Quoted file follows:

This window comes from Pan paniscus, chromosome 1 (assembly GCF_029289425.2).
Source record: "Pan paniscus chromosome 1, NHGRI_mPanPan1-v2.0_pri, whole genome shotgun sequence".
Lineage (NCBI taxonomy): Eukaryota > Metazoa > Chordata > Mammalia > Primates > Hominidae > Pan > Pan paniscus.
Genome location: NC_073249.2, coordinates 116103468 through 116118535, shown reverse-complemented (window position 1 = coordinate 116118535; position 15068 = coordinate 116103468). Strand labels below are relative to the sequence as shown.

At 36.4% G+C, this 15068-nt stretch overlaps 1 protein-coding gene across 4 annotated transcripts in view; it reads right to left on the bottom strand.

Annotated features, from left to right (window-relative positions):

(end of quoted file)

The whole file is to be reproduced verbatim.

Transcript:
This window comes from Pan paniscus, chromosome 1 (assembly GCF_029289425.2).
Source record: "Pan paniscus chromosome 1, NHGRI_mPanPan1-v2.0_pri, whole genome shotgun sequence".
Lineage (NCBI taxonomy): Eukaryota > Metazoa > Chordata > Mammalia > Primates > Hominidae > Pan > Pan paniscus.
Genome location: NC_073249.2, coordinates 116103468 through 116118535, shown reverse-complemented (window position 1 = coordinate 116118535; position 15068 = coordinate 116103468). Strand labels below are relative to the sequence as shown.

At 36.4% G+C, this 15068-nt stretch overlaps 1 protein-coding gene across 4 annotated transcripts in view; it reads right to left on the bottom strand.

Annotated features, from left to right (window-relative positions):